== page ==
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PALESTINE, W.Va. (AP) — American Army POW Pfc. Jessica Lynch's parents turned aside questions Thursday about their daughter's rescue in Iraq, saying they were reluctant to talk about it.

Recent media reports have disputed U.S. military information surrounding Lynch's April 1 rescue from a hospital in Nasiriyah.

"We're really not supposed to talk about that subject," her father, Greg Lynch, said during a news conference at the family's rural West Virginia home. "It's still an ongoing investigation, and we can't talk about nothing like that."

But at another point, he said: "Nobody has told us not to talk about it. Our main concern is to get Jessi in good health."

The 20-year-old Army supply clerk is being treated at a Washington hospital for injuries suffered when her 507th Maintenance Unit convoy was ambushed in Iraq in March. Eleven members of the convoy were killed. Five others were captured and later released.

Some Iraqi hospital staff members said this month that the U.S. commandos who came to get Lynch refused a key and instead broke down doors and went in with guns drawn. They said the commandos carried away the prisoner in the dead of night with helicopter and armored vehicle backup — even though there was no Iraqi military presence and the hospital staff didn't resist.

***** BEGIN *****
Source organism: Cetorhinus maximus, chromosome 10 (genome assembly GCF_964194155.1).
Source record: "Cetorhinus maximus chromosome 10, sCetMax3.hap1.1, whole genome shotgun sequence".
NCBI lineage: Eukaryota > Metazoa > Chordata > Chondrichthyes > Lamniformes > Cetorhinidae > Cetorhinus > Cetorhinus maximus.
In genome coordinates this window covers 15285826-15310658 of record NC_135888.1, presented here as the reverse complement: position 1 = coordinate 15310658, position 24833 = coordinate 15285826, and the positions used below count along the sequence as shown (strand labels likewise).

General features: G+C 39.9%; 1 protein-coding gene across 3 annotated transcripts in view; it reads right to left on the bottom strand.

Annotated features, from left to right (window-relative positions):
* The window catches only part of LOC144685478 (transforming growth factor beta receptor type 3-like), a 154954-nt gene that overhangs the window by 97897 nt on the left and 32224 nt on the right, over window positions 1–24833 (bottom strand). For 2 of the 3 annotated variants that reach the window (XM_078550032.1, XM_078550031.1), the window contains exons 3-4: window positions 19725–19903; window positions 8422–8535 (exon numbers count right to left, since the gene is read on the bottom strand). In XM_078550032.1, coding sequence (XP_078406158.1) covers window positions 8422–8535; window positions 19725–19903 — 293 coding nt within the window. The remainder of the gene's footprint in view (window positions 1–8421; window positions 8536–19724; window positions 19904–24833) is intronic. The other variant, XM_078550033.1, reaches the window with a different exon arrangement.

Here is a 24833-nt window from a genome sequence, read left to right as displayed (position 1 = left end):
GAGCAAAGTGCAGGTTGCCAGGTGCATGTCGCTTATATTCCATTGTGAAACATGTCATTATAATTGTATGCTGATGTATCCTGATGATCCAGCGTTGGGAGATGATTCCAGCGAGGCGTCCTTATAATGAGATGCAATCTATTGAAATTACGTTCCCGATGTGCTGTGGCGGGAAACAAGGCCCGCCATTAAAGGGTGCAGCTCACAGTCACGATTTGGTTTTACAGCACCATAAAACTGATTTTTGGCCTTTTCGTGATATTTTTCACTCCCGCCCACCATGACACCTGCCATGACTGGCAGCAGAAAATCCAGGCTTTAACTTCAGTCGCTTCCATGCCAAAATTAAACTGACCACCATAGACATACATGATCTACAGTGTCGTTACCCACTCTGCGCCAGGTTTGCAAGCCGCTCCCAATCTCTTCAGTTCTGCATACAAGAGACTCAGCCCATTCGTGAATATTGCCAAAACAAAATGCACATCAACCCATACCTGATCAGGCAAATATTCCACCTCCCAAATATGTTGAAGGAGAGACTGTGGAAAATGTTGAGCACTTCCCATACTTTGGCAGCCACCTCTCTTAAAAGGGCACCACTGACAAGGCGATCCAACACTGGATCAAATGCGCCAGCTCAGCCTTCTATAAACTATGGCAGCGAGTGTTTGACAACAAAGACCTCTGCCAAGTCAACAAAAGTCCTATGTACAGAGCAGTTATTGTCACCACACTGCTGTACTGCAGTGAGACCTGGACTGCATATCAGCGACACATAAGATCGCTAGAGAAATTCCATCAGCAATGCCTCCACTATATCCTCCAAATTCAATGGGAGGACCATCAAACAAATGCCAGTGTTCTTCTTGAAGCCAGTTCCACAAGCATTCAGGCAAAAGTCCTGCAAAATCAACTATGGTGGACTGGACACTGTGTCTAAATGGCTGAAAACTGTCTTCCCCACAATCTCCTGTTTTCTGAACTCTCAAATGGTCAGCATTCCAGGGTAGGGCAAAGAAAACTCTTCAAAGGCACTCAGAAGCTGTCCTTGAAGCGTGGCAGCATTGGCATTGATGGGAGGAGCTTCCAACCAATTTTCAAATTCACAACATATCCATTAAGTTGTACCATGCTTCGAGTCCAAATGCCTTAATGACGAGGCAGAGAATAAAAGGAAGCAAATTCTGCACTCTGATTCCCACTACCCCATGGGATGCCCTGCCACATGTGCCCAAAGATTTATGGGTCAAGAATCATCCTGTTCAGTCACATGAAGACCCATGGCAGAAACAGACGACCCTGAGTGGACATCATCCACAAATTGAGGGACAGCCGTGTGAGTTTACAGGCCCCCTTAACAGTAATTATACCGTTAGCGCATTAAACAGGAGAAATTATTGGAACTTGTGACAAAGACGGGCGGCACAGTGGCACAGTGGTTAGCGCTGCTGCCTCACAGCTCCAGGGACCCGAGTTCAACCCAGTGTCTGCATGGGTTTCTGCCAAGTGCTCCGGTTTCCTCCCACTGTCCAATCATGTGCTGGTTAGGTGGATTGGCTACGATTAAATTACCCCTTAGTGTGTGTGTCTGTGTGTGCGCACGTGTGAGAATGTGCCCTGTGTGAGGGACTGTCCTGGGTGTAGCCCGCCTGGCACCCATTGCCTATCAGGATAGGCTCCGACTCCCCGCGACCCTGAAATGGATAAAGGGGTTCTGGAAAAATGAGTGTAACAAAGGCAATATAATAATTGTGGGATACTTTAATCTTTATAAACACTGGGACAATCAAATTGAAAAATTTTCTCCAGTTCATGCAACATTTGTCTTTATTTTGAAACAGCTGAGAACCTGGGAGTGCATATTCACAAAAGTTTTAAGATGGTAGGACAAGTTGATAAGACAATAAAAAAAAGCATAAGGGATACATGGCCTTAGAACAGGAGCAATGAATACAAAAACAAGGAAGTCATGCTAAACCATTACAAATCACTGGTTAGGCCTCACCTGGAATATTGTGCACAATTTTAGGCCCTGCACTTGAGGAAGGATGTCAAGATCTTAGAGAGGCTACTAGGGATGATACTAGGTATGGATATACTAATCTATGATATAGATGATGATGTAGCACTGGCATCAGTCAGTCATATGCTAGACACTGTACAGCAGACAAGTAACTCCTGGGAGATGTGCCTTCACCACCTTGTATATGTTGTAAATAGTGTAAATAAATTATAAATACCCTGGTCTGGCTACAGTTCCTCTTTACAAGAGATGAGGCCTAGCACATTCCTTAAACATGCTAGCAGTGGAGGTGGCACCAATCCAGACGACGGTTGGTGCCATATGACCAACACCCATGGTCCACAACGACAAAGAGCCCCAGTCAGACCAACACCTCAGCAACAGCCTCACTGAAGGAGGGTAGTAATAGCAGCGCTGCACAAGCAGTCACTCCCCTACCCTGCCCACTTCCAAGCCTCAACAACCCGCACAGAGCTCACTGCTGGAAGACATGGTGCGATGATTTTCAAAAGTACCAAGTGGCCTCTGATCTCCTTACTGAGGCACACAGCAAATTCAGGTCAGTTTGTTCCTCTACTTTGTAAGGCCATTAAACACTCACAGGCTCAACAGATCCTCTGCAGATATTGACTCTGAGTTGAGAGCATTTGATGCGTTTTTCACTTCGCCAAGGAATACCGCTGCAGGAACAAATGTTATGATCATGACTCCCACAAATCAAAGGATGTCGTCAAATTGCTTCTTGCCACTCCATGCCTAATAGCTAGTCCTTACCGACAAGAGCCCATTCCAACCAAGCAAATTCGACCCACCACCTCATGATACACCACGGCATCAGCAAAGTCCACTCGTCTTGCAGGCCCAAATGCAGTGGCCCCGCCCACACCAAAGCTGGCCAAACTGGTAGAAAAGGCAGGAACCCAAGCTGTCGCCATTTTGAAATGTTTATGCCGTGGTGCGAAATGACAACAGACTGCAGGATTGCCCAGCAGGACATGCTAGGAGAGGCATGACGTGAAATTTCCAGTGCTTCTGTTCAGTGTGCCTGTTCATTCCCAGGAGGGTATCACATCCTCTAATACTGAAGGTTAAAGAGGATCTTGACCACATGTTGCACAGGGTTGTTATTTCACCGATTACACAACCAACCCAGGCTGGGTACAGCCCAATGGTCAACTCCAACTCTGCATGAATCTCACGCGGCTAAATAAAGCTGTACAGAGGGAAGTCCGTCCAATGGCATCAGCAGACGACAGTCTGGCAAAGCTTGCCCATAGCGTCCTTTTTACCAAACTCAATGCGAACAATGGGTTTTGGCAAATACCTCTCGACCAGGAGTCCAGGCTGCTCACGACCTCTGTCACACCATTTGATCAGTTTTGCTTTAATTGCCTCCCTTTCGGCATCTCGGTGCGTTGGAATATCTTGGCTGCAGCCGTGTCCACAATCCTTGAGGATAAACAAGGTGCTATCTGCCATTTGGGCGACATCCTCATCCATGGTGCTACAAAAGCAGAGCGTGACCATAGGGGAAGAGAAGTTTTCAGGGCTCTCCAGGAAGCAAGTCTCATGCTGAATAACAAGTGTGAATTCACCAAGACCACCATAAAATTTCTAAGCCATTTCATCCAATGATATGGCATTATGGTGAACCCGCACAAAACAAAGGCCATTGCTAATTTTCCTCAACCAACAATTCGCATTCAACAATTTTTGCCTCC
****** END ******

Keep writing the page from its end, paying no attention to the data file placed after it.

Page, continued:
But Lynch's mother, Deadra, said, "We're not focusing on the reports. We're just focusing on Jessi."

The purpose of the Lynches' news conference was to thank supporters and volunteers who are building an addition the couple's house to accommodate their daughter when she comes home from the hospital.

Lynch's health is improving daily, but that she "has a long road" to full recovery, Greg Lynch said.

Lynch's parents have been with her almost constantly since flying to Germany in early April to meet her. Lynch is being treated at Walter Reed Army Medical Center for various fractures and broken bones.

Greg Lynch said his daughter's memory is good, despite media reports that she suffered from amnesia.

"Her memory is as good as it was when she was home," he said. "She can still remember everything." But, the family has not pressed her for details.

New attention has been drawn to the April 1 rescue since a BBC report earlier this month created controversy by charging that the Pentagon exaggerated the danger of the raid.

An Associated Press reporter spoke to more than 20 doctors, nurses and other workers at the hospital. In interview after interview, the assessment was the same: The dramatics that surrounded Lynch's rescue were unnecessary.

Pentagon officials bristle at any suggestion that Lynch's rescue was staged or that any details were exaggerated. They have never claimed there was fighting inside the hospital but say Nasiriyah was not a peaceful place.

Spokesmen for the Navy SEAL, Army Ranger and Marine commando units involved in the rescue declined requests to allow participants to be interviewed.

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